Main problem: I only have two hands and one brain.

"Get one of those desk planner things," she said. "That way you'll be able to see whether you've got any gaps coming up which will help you feel more relaxed when you're busy." Yes! This immediately felt like a great idea. Sure, I keep a diary and write to-do lists and plan my day at the beginning and recap at the end. But I've never looked for gaps before. I've always just filled them.

I know, it's so easy when you've just read it, right…

As I mapped out my week I saw something that could be wiped clear: Toastmasters. I joined Toastmasters two weeks ago as part of my 'running inspirational workshops' plan. I thought it would be excellent practice for public speaking and I'd be making great business connections without trying. And of course I loved it! I dived straight in on day one, skipping to the front to give an impromptu speech with only 12 seconds notice. I was in my element, a whole room full of people being forced to listen to me!

Love!

Realistically though, at this stage of the game, I don't need to spend half a day giving speeches when I still have two thirds of my income to earn.

Bum.

I regretfully contacted my Toastmaster sponsor and gave my apologies. I told her I had pressing work commitments and that I would be back when I was able to commit. My sponsor was very understanding and actually gave me some advice. She shared with me that in her also very busy work life she has made a commitment to spend every Wednesday afternoon sailing. It's her gift to herself for all the hard work she does. Nice.

Well, well, sounds like she looked for some gaps and instead of filling them with stress or more work (which as we know there always is when you're running your own show), she has committed to herself to get out on Sydney Harbour and Have Fun.

Again, what great advice.

With that idea resonating in my mind, I took another look at my week. With Toastmasters gone, I have a full morning back that I can fill with something more productive. Being as I already have two fun things planned for myself this weekend I will be filling that time with work. Writing this blog has been added into my evening time slot (when I would have been preparing my speech) and now I still have tomorrow morning, which is great.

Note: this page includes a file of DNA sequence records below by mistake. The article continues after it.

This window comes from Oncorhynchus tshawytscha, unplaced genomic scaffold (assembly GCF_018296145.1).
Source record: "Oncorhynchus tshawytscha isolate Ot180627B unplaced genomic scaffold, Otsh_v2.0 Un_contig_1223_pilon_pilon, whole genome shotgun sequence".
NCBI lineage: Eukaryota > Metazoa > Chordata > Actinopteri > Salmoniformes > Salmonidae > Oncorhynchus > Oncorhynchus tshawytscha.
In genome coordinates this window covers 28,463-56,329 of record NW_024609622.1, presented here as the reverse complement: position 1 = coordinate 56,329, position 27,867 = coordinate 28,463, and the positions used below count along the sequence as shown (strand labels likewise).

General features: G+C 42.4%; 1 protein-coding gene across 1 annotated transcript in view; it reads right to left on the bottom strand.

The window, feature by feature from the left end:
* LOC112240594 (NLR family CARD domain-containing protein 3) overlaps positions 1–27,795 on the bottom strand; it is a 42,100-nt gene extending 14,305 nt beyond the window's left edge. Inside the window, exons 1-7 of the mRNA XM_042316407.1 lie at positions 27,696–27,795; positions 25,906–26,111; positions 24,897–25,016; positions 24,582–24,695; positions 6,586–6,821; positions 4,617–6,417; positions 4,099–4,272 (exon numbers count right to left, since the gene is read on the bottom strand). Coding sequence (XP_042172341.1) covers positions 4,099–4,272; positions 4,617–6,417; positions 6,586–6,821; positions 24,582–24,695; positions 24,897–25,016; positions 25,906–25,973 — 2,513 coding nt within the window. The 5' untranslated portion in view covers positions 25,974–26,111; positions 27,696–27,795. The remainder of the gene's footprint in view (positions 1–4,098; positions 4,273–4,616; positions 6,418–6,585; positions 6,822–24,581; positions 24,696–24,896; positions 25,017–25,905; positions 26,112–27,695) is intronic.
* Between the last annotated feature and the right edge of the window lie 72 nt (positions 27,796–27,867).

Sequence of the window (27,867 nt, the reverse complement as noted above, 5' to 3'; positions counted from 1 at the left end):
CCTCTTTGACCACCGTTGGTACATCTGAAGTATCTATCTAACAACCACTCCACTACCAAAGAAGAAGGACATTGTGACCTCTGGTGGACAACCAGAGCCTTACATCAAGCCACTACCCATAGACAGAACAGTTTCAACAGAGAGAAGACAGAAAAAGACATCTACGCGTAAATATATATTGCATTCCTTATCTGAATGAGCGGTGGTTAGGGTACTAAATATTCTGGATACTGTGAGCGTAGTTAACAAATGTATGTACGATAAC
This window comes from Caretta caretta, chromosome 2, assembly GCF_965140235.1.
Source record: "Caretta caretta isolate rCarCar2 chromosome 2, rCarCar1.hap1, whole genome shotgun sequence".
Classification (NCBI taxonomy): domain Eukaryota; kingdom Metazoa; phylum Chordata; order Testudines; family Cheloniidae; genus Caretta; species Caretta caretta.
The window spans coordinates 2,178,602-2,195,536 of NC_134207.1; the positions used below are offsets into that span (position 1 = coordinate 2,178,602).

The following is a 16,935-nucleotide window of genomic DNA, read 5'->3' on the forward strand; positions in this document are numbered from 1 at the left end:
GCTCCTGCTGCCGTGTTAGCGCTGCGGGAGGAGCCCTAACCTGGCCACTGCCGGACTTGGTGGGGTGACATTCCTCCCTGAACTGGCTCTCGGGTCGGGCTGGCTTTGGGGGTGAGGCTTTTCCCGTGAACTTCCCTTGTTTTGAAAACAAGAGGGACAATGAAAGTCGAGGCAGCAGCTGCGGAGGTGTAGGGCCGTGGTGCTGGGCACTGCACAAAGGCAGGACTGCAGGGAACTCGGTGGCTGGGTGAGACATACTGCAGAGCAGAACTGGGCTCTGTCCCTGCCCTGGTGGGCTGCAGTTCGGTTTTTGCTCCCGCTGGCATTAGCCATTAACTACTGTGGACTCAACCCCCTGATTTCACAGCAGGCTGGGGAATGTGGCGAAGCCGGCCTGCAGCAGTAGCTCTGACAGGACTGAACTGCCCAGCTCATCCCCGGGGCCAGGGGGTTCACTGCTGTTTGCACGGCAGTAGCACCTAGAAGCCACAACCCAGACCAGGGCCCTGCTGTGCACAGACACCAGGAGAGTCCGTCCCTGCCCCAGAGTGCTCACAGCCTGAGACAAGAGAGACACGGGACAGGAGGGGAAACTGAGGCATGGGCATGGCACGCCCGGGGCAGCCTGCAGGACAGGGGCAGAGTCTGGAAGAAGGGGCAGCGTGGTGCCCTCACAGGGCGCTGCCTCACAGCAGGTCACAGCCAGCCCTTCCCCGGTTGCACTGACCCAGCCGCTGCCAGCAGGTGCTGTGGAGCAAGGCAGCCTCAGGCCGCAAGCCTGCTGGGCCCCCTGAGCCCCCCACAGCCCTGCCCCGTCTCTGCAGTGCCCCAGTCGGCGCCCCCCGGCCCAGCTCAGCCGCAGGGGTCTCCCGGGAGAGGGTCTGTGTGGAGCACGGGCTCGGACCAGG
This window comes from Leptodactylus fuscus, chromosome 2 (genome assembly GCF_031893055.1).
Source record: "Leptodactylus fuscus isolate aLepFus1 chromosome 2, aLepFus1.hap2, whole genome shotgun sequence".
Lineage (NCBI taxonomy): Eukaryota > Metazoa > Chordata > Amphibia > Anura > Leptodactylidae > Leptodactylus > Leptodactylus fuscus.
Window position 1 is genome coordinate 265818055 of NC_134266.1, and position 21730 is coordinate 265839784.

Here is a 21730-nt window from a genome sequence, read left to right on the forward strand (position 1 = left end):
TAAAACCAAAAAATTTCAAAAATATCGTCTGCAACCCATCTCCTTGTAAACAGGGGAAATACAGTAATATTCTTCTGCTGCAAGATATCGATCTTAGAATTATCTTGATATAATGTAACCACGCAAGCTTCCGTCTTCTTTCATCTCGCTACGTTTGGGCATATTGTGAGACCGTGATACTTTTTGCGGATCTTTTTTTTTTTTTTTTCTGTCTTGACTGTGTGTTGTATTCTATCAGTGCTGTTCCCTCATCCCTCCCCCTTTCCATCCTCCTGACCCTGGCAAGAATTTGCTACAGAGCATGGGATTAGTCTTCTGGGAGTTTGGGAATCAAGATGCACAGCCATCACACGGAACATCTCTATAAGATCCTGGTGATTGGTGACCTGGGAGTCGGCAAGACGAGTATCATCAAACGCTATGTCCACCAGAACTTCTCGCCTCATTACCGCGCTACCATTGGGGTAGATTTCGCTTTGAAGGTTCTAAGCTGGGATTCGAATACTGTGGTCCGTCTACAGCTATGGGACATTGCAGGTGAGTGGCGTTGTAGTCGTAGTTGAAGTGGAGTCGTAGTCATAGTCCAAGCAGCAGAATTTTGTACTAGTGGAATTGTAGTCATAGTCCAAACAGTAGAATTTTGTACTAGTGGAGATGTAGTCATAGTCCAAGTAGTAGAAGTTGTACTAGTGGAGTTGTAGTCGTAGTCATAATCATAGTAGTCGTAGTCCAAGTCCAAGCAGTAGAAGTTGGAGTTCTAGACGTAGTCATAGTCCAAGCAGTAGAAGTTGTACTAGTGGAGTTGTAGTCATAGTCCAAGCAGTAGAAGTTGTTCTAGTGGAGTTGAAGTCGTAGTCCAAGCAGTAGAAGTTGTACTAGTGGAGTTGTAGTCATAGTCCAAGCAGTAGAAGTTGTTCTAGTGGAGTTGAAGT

And just like that, my anxiety has diminished.

If you haven't seen them yourself, there are two great lessons here. The first one is Seeing Things Differently. I hadn't ever looked at writing a marketing plan in the way Colin mentored me to do. It's already resulted in a phone call to an ex-publishing colleague of mine who I approached about writing another book. This is a high-profile client and the idea that we brainstormed, coupled with her media profile and my publishing nounce could result in another big deal for us both.

The second point is Doing Things Differently. When it came to planning my weeks ahead I had never thought to look for gaps. Knowing there are gaps has an incredibly calming effect on the mind as does clearing something from your diary, (or rescheduling it), if you can see it is not vital to your greater plan.

These two seemingly small decisions may have been glaringly obvious to you, but to me, they have just opened a very large door that holds a very big key to a very grand future.

I can just feel it.